Top 5 Things I’m Looking Forward to in Athens

1.Red bricks. No, not the bar. But those streets. Those bouncy, slippery, trippy, pot-hole filled streets. For as much pain as they cause me (and my car’s suspension), I’ve missed them. There’s nothing like the red glow they get when the sunsets, or that satisfying sheen when they get wet at night.

2. Donkey coffee. I miss Donkey coffee so much you’d think I was dating it. Seriously, I have a terrible craving that only their Marakesh blend and a huge soy-milk vanilla chai can fill.

3. 35 Stimson Ave. Comfy red couch. Dirty porch. Street football. Sonic runs. After-180 hangouts. Yup. I miss it.

4.Front Room. I really miss froomin’ it, and not because they have such terrible coffee, but because I know if I need a friend, I can almost always find one there.

5. Friends. Cheesey. Cliche. But so true. I miss my friends terribly. I need to see them, hear them, and hug them. After all, what good is Athens without a good group of friends to share it with?

When I’m dreaming (as I often do), my dreams often slip to the way I wish life could be. They way I would live, if I could. The way life could be, if Eve had never reached out and sinned that first time, and the world was perfect.

I would live in a small house set deep in a big forest with a large garden and a medium sized lake nearby. My garden would have flowers and trees, and enough veggies to satisfy both the bunnies and myself.

The house would always be lit with sunlight, and smell like fresh flowers and baking bread. It would never be quiet, filled with children and visiting friends and laughter.

I’d spend my days baking and gardening, visiting friends, wandering in the forest, swimming in the lake, sleeping in the garden and enjoying the sunshine (but never a sunburn). I’d never have to take a photograph, because everything would always stay perfect – and if I wanted to see it again, I could just come back later.  Every meal would taste the way food does after you’ve been very hungry, for a very long time, even though you’d never be hungry.

And best of all, if it were perfect, God would be there. And I’d spend all of the time sitting with my Father, talking to my Brother, and enjoying the warmth of the Spirit. And all of the gifts above would pale in comparison to this. Because this – this is what my soul was made to do.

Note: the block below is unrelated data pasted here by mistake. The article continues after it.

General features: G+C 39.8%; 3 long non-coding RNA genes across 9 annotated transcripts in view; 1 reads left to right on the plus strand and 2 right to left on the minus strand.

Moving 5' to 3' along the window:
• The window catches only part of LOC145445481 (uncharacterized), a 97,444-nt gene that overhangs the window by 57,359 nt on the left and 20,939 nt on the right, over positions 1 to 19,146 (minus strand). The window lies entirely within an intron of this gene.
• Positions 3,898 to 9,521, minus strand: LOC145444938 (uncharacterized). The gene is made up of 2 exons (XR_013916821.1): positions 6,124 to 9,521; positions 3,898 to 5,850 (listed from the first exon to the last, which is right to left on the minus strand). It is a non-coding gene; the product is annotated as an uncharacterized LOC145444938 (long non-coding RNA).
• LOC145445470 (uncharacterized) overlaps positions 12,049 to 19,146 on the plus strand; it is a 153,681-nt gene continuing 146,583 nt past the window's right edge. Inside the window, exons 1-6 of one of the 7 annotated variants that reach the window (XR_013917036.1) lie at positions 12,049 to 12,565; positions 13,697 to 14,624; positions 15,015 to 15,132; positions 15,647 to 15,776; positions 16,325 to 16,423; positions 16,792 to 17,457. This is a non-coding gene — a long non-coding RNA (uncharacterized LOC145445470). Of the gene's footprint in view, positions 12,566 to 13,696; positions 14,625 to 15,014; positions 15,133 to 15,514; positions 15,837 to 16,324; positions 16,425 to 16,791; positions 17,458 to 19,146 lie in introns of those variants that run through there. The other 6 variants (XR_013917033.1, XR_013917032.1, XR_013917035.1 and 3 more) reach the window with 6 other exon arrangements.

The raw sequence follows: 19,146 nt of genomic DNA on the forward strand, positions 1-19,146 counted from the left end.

These are the things I think about, when the days are long and my heart is heavy, and my body feels weary through my bones. I think, and I can smile, because I know I’m not just dreaming. I have the assurance of things hoped for, and though I know I’ll probably only see slivers of this now, but in a blink (for what is 60, even 70 years in comparison with eternity?) I’ll be in heaven, and I can rest until all of this is reality.

This what I dream about. What do you dream about?

I love skirts. As soon as it hits above freezing I will wear them with just about anything. I will only wear pants when forced. I knew that I loved skirts, but I didn’t realize the love affair that I had going with them until one chilly day fall quarter I emerged from my room in jeans, and a hall mate exclaimed “You’re wearing pants! So you DO have jeans!”

And for all you haters that contend that you can't be active in skirts, take this as proof that you're wrong. I once played an entire game of "World Cup Soccer" in a skirt. And nearly won. True story.

Yes, I do have jeans, but they’re like the tech support. Necessary, but extremely annoying, and only to used when absolutely needed.

Yes. Skirts are better than pants. And here’s why:

1.Breeze. ’nuff said.
2.Cute, quick, & lazy: jeans and a t-shirt? Average, somewhat sloppy, definitely lazy. Skirt and t-shirt? Cute, feminine, funky, and fashionable. And still lazy.
3. Diversity: Have you ever seen someone wearing floral patterned pants, or lacy shorts? They’re either Lady Gaga, an HBO star, or very brave. I can’t pull that off. Floral and lacy skirts, however, I can wear with ease. Ta. Da.
4. Stretchiness:  Pants without buttons/zippers = sweats and pajamas. Skirts without buttons/zippers = Normal fashion staples. Are you following me here? Skirts are like sweatpants in that they allow room for my food-baby with ease, but I can wear them in someplace other than my room. (I am a vehemently opposed to ever wearing pajama pants or sweats as an everyday outfit. Only in the house.)
5. The “Sound of Music” effect: Yes, I am running out of reasons. But yes, this is a real phenomena. By this I mean the feeling that one gets when slipping into the perfect skirt that fills the wearer with the urge to run out to the nearest field of flowers and dance around with abundant joy.

Do your pants bring you that much joy? I think not.

So the title pretty much sums this all up. Yup. It’s a post. About a penguin being tickled. I bet you think this post is rather girly and a little inane? Fine. Judge away, because I don’t care. This is the cutest thing I think I’ve ever seen, and that includes babies. And I’ve seen some pretty cute babies. Watch it. And be in awe.

Don’t you want a penguin now?

Past Musings